Is the threat of inflation much larger than what the Federal Reserve is making it out to be? The common consensus among those who do not believe the Federal Reserve and its numbers, projections, or in its actions is that, yes, inflation will be larger and more of a force to reckon with in the near term.
The Federal Reserve has the role of ensuring that markets stay at peace and that stability is present within the financial system and so have an incentive to massage the numbers or have a more rosy outlook.
That isn’t speculation.
That is something that we were able to see in 2008. The Federal Reserve noted how there wouldn’t be widespread real estate issues in the United States as that is something we have never seen before. But what happened soon after that statement? The real estate market started to tumble and gradual declines started happening before people caught on to the larger trends at play. But when many people caught on, it was too late.
The fires raged and were at elevated levels. A simple array of fire extinguishers would not suffice, corporations started melting, fear spread everywhere. The government had to bring in the large water guns, the limitless fire hose of the Federal Reserve to step in and collaborate with fiscal policy to stem the financial fires.
Ever since then, the economy has been slowly rebounding but interest rates have stayed at relatively depressed levels. As you well know, you still don’t get real interest for holding cash in your bank account.
The Federal Reserve reset the system again in 2020 under the cover of COVID-19. It took quite a bit of unprecedented actions, stimulated, and increased monetary supply. At the same time, supply shocks, increased demand, and other factors are bringing about near term inflation.
This event of inflation is hurting your wallet and your larger portfolio.
Is Inflation Really Hurting Your Portfolio?
Look around at various stocks in your portfolio. The high flyers like Tesla, Square, and a slew of other technology company stocks are seeing price destruction in the markets. Even Amazon, Apple, and other technology company’s stocks are seeing a gradual decline in prices.
Yes, but why is inflation bad for your portfolio?
The myth is that since inflation is supposed to increase prices, doesn’t that increase your assets prices? A few note that it is not the asset that loses value but the currency that declines. That currency decline should bolster asset prices.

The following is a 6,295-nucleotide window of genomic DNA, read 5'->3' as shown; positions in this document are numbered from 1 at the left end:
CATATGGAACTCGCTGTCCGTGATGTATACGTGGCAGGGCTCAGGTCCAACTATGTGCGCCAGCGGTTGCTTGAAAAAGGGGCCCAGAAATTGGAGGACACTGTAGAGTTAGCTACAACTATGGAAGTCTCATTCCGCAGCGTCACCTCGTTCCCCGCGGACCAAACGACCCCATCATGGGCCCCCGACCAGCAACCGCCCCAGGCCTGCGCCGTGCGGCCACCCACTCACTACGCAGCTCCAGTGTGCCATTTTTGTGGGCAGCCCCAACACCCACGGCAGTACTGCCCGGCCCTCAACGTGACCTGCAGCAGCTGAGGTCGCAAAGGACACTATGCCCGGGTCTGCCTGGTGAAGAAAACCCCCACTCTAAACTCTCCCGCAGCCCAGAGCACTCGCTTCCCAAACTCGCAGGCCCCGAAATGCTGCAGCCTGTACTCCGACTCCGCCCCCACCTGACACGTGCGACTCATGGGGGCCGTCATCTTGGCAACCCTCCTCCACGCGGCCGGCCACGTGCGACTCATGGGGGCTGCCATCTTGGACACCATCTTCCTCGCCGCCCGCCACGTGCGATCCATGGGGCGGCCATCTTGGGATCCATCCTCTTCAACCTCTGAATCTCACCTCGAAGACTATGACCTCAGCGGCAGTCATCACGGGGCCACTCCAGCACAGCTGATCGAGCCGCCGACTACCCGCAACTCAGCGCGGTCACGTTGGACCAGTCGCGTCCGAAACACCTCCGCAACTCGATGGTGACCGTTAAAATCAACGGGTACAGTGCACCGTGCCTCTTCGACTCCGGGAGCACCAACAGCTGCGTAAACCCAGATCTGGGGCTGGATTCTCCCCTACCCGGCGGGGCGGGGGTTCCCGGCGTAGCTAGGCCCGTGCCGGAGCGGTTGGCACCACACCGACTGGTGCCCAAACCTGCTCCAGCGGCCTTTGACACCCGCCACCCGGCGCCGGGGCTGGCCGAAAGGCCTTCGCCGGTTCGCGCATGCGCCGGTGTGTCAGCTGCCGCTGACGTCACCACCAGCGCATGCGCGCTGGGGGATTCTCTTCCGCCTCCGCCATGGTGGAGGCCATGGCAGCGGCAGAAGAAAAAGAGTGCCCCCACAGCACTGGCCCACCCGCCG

It seems like that is not the case, as you can see with the decline of various companies on US exchanges.
Inflation doesn’t necessarily help stocks, unless it is an inflation hedge. The reason why inflation can have a negative impact on your portfolio is because the costs of inputs can also go up, thus providing pressure on the companies. For instance, energy costs, utility, and other costs associated with operating a business can impact their bottom lines. For the consumer, the cost of housing, medical care, energy, and other aspects can place a squeeze on their spending.
The cost of goods can go up but the margins may stay the same in competitive industries. You cannot always pass the costs on to the consumer. Further, the consumer may not be able to afford the higher prices if the cost of the goods go up at a high level. This is what leads to a decline in economic activity over time. Then, the system should rebalance.
What Else Happens?
The Federal Reserve will be forced to raise rates as inflation rises to a certain level. As the Federal Reserve raises rates, it causes investors to think twice about bidding up financial assets due to yield chasing and momentum. In essence, the momentum in the markets is either slowly or quickly taken out.
But why will the Federal Reserve be forced to raise interest rates if inflation gets out of hand?
The answer to this is quite simple. The reason why the Federal Reserve must raise interest rates is because they would want to ensure that inflation does not continue to rise and create havoc on society.
At the least, the belief is that the Federal Reserve, through its federal funds rate, can control inflation. The fear today is that with elevated valuations or high stock prices, combined with inflation can create an uncomfortable storm.
Further, if rates rise, it puts more pressure on companies as they won’t enjoy the borrowing rates and facilities that they had in the past.
It Affects Consumers By Making them Pay More For Less
Further, inflation affects your wallet by making you pay more for less or the same level of value.
Portfolio Value and Connection to Inflation
Inflation can affect your investments even more if you have a large portion of your value tied up in fixed income assets. Inflation can eat away at your dollars and if the fixed income asset gives a certain regular return, then that can create issues. They are getting the same income but their costs are going up.
The stock market can be a hedge against inflation but it may not perform as wildly as it did during the non inflationary times. That is why individuals will only hold a portion of cash, converting it into goods or investments to preserve their value.
What should you do?
Watch out for your interest rate sensitive stocks and investments.